He even bested her on her recollection of her own tenure at the helm of the U.S. State Department.

Trump recalled that Clinton was secretary of state when President Barack Obama drew his now-infamous rhetorical 'red line' in Syria, ineffectively warning Bashar al-Assad not to use chemical weapons against insurgents and civilians.

Clinton insisted she had retired from the government by the time that happened. Not so: Obama dared Assad to cross his line in August 2012, six months before Clinton’s term ended.

Sunday night's showdown, the second of three before the Nov. 8 presidential election, launched with a bang in St. Louis, Missouri.

There was no handshake at the top. Only polite nods at each other. The white-hot stares, straight ahead, came 90 minutes after Trump held a photo-op press event featuring four women with sex-assault accusations from the Clintons' past.

The first question of the debate was expected to focus on lewd remarks revealed Friday in an 11-year-old audiotape of Trump. But it was milder, asking Clinton about the overall tone of the 2016 campaigns.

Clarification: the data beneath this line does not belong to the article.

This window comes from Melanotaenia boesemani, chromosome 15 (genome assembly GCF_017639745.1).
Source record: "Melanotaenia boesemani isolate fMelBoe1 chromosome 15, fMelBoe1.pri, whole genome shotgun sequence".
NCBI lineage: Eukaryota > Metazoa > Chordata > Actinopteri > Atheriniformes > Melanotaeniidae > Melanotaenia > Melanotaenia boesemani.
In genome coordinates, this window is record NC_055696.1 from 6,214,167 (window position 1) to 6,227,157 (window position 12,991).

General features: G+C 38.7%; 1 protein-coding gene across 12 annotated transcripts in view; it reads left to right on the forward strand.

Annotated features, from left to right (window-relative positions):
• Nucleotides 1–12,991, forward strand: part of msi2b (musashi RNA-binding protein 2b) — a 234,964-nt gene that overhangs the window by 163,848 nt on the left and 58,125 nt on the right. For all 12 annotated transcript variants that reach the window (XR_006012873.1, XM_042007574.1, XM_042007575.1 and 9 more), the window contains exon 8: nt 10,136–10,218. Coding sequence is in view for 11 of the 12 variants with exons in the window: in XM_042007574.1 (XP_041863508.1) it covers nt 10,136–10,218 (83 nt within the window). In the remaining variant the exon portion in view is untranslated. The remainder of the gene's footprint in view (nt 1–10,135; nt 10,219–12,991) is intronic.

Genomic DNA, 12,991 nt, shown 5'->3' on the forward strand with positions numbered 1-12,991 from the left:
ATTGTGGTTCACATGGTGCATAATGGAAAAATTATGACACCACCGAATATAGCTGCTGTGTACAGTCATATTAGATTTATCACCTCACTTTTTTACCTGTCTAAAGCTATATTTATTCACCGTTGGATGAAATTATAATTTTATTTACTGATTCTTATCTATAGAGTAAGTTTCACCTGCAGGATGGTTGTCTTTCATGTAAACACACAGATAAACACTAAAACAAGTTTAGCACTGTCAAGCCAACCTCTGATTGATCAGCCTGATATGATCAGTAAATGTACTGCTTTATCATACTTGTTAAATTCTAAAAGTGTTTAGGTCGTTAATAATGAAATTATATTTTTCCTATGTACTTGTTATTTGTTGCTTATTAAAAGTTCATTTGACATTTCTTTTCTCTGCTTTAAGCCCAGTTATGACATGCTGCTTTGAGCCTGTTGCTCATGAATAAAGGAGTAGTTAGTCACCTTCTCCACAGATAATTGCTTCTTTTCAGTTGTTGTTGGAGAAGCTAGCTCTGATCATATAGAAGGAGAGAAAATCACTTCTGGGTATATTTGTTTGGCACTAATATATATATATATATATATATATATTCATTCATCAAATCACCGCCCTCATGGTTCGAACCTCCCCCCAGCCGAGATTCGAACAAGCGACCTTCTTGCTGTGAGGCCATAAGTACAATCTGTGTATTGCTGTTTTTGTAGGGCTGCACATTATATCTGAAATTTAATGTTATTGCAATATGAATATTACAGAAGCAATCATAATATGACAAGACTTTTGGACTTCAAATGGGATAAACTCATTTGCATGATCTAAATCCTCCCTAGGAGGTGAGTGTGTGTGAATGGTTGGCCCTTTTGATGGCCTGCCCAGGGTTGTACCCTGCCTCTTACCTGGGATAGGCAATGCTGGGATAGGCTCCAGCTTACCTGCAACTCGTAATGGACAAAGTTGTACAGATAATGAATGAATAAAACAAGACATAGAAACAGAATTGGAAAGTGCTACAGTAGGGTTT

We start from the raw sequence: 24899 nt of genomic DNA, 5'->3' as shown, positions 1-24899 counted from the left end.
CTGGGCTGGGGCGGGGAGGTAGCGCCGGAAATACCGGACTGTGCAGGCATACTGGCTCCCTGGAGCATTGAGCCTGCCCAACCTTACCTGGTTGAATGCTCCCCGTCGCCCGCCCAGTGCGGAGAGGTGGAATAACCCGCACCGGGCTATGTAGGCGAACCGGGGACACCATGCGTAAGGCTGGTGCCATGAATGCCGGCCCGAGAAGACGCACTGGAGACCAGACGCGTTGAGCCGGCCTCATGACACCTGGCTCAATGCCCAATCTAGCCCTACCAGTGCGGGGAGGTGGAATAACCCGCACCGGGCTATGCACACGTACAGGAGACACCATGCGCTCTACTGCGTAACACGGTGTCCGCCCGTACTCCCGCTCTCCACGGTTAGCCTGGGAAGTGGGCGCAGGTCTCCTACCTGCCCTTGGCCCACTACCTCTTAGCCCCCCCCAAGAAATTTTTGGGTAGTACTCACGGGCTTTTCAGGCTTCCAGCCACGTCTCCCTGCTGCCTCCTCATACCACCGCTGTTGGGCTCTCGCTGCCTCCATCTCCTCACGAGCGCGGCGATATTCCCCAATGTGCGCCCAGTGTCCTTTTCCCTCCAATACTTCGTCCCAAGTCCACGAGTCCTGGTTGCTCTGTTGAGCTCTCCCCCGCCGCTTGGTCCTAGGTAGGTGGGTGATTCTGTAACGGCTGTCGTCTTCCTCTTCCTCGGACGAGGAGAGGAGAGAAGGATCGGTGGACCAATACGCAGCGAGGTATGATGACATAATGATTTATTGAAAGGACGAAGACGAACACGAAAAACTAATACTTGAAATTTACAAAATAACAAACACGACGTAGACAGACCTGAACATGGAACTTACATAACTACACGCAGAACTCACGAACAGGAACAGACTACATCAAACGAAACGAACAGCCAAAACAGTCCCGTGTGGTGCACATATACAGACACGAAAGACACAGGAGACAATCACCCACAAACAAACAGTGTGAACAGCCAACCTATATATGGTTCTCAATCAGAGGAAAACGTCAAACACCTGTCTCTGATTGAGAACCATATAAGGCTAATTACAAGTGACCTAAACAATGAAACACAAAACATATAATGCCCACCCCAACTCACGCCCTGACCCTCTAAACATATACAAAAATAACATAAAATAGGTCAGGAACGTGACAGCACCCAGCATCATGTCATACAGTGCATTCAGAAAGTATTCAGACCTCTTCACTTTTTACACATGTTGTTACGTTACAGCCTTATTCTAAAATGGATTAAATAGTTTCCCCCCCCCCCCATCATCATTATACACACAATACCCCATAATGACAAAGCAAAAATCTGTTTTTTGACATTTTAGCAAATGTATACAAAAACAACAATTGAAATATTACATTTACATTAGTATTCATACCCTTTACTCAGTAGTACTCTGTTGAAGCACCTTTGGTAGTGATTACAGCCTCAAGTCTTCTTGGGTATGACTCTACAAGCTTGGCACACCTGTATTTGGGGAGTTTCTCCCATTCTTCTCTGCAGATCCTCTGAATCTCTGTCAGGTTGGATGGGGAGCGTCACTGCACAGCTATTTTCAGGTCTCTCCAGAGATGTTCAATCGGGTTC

The temperature at Washington University in St. Louis dropped. No fireworks. No first blood.

For two minutes.


Then Trump found himself behind the 8-ball, with co-moderator Anderson Cooper telling him bluntly that he had admitted to 'sexual assault' in the audio – referring to a remark saying that powerful men could touch women whenever they wanted. 'Grab them by the p***y,' he said as one example.

'You bragged that you have sexually assaulted women,' Cooper charged.

Trump insisted, as he did Friday night, that 'this was locker room talk. I'm not proud of it.'

But then he turned the discussion on the Clintons.

'If you look at Bill Clinton, far worse,' trump jabbed. 'Mine were words, his were actions.'

'Bill Clinton was abusive to women. Hillary Clinton attacked those women, attacked them viciously.'

Earlier in the night Trump had hosted a press event with Juanita Broaddrick, Paula Jones, Kathleen Willey and Kathy Shelton.


Broaddrick accused former President Clinton of raping her when he was the Arkansas attorney general. She later pointed a finger at Hillary Clinton for intimidating her into silence as her husband launched his 1992 bid for the presidency.

Willey and Jones made similar accusations against this year's Democratic nominee for the White House.

He also noted that Shelton was sitting in the front row. The Arkansas native was 12 when she was raped by a 41-year-old drifter. Hillary Clinton was her attacker's lawyer.

'Her client – she represented – she got him off,' Trump said, recalling that she was recorded 'laughing [about the case] on two separate tapes.'

Giuliani later remarked that 'if you listened to them when they had their own press conference, it wasn't just that Bill Clinton raped them, assaulted them or took sexual advantage of them.

'It was that Hillary Clinton attacked them. One of them was a 12-year-old girl. And Hillary Clinton got the rapist acquitted and then laughed about it.'